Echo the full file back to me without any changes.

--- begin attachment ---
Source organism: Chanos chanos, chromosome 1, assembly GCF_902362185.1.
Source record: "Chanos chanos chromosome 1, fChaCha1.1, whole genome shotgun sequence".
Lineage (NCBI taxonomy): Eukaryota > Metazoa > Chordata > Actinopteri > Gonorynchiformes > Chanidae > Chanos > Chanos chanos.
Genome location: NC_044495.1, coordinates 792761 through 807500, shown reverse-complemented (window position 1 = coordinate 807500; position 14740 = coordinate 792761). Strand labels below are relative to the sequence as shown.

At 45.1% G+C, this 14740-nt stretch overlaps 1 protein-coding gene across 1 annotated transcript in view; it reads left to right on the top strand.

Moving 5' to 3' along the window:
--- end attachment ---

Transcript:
Source organism: Chanos chanos, chromosome 1, assembly GCF_902362185.1.
Source record: "Chanos chanos chromosome 1, fChaCha1.1, whole genome shotgun sequence".
Lineage (NCBI taxonomy): Eukaryota > Metazoa > Chordata > Actinopteri > Gonorynchiformes > Chanidae > Chanos > Chanos chanos.
Genome location: NC_044495.1, coordinates 792761 through 807500, shown reverse-complemented (window position 1 = coordinate 807500; position 14740 = coordinate 792761). Strand labels below are relative to the sequence as shown.

At 45.1% G+C, this 14740-nt stretch overlaps 1 protein-coding gene across 1 annotated transcript in view; it reads left to right on the top strand.

Moving 5' to 3' along the window: